Problems with studying wolf predation on small prey in summer via global positioning system collars
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We attempted to study predation on various-sized prey by a male and female wolf (Canis lupus) with global positioning system (GPS) collars programmed to acquire locations every 10 min in the Superior National Forest of Minnesota. During May to August 2007, we investigated 147 clusters of locations (31% of the total) and found evidence of predation on a white-tailed deer (Odocoileus virginianus) fawn and yearling, a beaver (Castor canadensis), ruffed grouse (Bonasa umbellus), and fisher (Martes pennanti) and scavenging on a road-killed deer and other carrion. However, we missed finding many prey items and discuss the problems associated with trying to conduct such a study.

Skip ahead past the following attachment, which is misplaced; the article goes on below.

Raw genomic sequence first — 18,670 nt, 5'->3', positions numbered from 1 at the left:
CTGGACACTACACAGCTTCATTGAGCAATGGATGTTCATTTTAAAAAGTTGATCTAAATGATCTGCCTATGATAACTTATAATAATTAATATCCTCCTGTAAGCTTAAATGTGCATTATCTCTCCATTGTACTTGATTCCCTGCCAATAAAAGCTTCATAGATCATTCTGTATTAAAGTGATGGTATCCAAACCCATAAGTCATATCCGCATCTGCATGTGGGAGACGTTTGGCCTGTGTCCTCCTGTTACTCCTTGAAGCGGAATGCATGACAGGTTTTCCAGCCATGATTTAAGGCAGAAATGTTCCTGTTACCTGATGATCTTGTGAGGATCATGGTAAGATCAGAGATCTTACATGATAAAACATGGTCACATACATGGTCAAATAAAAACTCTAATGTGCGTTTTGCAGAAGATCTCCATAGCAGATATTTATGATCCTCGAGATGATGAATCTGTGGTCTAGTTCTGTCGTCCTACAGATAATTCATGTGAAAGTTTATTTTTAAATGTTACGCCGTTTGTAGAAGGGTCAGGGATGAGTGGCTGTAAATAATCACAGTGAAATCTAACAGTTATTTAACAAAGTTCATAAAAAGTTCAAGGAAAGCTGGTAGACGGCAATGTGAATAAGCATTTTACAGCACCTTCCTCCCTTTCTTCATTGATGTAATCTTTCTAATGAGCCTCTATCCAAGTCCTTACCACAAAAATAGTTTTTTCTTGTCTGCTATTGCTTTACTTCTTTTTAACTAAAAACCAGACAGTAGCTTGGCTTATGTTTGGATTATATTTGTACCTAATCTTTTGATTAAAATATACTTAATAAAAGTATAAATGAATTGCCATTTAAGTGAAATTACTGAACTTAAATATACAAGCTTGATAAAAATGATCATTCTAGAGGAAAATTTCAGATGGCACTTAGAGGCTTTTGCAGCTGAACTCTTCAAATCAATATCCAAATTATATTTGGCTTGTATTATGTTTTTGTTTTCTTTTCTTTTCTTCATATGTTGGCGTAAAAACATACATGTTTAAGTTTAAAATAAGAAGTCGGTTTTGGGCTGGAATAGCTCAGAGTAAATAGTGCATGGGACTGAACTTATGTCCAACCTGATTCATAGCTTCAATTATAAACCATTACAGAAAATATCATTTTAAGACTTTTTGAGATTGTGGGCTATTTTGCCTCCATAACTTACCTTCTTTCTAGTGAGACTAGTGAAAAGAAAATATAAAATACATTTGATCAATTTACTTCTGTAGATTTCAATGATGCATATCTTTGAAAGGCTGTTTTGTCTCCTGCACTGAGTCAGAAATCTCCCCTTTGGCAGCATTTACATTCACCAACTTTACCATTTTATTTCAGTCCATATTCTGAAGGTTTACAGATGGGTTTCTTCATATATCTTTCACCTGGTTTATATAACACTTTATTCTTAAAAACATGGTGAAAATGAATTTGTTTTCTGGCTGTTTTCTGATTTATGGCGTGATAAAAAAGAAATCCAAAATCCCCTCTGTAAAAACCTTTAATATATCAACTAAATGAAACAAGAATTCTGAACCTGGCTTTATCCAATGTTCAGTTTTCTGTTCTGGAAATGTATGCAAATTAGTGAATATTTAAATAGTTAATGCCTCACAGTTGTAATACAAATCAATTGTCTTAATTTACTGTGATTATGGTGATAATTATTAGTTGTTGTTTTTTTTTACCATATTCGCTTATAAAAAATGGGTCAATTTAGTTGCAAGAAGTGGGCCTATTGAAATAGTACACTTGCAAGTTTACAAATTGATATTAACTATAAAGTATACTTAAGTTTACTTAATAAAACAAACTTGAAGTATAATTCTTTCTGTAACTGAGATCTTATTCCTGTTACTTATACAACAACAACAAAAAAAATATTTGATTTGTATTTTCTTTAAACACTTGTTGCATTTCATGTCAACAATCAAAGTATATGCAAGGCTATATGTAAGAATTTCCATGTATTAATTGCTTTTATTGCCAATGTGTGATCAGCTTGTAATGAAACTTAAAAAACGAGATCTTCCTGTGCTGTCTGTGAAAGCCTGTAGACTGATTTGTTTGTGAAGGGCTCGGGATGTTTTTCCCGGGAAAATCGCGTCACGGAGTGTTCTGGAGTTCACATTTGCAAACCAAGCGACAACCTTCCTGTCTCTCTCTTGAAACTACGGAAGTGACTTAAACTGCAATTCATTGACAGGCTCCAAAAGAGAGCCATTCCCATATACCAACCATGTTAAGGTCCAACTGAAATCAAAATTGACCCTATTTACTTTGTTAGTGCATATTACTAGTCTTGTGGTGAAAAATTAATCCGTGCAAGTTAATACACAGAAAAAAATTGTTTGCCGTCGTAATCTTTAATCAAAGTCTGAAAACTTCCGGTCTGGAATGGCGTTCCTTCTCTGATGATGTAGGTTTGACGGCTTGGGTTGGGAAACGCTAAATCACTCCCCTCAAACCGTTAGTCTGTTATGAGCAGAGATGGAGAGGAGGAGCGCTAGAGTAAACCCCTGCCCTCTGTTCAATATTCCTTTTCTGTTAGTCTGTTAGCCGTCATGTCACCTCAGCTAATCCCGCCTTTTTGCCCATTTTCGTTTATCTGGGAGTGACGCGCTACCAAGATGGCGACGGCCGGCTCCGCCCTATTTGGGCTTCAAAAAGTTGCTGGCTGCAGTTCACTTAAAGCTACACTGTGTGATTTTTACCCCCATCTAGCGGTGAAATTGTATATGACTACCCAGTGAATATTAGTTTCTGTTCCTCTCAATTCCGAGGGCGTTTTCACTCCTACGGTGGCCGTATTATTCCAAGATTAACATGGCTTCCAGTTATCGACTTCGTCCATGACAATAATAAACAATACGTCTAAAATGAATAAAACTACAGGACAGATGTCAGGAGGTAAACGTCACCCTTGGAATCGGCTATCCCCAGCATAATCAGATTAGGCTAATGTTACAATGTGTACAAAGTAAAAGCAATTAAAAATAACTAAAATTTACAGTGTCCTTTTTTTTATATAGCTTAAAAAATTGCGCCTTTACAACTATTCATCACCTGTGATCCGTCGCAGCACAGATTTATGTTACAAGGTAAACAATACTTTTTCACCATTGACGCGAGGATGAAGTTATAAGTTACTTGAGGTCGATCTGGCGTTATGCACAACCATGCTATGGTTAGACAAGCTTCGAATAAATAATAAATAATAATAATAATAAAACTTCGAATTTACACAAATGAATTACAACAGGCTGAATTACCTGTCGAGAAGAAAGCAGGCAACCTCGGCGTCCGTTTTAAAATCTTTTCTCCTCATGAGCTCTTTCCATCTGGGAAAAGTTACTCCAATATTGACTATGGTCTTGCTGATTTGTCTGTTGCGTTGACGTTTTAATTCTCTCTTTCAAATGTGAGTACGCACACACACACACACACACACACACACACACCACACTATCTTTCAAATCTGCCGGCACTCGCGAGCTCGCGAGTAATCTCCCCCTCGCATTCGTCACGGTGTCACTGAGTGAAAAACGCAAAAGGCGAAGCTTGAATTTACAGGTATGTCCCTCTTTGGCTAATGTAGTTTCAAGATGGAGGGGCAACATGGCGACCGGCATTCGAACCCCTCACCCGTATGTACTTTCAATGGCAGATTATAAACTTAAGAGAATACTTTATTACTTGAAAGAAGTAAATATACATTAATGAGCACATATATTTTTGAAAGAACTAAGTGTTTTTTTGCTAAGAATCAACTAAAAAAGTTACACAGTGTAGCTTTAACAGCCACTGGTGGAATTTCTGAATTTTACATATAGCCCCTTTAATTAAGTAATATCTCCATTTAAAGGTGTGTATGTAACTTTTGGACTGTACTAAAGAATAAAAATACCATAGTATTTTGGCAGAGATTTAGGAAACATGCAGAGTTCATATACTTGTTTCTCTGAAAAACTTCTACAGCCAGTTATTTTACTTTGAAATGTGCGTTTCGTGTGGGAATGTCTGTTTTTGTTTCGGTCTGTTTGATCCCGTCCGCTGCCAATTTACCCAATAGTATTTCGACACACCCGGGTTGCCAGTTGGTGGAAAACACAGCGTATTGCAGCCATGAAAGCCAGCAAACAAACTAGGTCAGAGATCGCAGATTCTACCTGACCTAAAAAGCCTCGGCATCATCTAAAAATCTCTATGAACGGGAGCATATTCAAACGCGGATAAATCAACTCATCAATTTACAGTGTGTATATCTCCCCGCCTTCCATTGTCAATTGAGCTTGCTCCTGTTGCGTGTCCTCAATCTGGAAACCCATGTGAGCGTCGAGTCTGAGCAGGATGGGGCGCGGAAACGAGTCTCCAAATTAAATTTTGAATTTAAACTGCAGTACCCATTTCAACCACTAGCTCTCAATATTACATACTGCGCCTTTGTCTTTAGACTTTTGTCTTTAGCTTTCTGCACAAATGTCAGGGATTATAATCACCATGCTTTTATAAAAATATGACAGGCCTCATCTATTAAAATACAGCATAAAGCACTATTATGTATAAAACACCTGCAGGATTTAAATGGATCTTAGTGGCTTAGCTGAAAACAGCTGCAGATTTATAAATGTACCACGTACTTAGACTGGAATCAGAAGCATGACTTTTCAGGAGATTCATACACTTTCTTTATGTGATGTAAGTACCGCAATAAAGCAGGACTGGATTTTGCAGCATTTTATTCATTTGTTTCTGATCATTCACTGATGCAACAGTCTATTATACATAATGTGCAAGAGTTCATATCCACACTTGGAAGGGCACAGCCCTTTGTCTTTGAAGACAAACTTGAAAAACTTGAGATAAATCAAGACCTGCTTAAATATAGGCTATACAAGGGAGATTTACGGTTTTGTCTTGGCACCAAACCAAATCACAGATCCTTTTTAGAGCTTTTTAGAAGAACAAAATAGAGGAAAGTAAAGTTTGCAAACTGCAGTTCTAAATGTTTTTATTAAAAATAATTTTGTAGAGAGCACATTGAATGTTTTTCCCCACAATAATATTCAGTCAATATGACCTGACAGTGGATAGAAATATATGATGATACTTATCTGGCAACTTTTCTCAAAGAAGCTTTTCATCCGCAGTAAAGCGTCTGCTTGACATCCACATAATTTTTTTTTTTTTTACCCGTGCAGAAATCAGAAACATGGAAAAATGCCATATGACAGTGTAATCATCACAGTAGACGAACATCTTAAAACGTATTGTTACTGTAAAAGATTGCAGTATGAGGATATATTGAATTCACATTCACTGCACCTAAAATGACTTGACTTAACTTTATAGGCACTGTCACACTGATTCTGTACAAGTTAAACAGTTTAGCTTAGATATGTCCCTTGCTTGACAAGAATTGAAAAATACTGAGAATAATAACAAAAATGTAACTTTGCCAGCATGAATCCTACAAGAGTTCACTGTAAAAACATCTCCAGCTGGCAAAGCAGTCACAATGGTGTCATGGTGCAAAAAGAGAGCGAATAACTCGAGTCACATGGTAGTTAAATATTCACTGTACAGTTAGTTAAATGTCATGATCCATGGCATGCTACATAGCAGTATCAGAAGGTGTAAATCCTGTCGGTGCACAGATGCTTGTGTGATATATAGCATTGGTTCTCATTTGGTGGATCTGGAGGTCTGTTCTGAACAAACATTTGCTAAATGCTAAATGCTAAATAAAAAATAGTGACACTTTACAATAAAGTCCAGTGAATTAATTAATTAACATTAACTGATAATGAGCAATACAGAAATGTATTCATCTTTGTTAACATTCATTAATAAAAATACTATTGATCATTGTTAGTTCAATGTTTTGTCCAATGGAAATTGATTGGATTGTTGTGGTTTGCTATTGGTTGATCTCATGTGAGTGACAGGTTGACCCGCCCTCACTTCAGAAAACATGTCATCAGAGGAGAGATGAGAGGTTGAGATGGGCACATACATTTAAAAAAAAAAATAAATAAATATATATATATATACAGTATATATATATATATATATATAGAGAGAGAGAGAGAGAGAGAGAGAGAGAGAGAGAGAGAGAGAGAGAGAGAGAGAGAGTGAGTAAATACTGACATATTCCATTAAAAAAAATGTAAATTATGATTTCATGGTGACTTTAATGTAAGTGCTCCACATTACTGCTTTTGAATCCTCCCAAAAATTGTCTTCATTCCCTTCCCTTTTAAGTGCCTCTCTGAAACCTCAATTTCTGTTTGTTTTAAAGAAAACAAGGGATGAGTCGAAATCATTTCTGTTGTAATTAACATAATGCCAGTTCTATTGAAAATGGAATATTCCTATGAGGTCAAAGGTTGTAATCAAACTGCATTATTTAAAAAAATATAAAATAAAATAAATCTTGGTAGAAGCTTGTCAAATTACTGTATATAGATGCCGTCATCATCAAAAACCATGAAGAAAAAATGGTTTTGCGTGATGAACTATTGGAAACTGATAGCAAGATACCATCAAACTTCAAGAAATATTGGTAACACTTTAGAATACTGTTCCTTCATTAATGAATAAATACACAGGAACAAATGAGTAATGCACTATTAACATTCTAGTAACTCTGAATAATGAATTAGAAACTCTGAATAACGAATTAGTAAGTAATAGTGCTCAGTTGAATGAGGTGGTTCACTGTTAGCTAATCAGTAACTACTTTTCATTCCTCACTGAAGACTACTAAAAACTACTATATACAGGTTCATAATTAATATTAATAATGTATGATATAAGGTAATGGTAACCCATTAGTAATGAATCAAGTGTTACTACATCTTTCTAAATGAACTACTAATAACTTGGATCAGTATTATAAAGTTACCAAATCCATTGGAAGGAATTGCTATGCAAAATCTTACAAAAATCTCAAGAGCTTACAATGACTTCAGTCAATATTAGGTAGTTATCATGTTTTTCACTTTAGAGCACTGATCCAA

KeywordsCanis lupus Global positioning system (GPS) collars Predation Telemetry White-tailed deer Wolf
This study was supported by the Biological Resources Division, United States Geological Survey, and the United Sates Department of Agriculture NorthCentral Research Station. We thank M.E. Nelson, D. Thompson, and A. Bennett for field assistance, and especially M. Clark for special devotion to this project, and D.J. Demma and S.M. Barber-Meyer for reviewing the manuscript and offering helpful suggestions for improvement.
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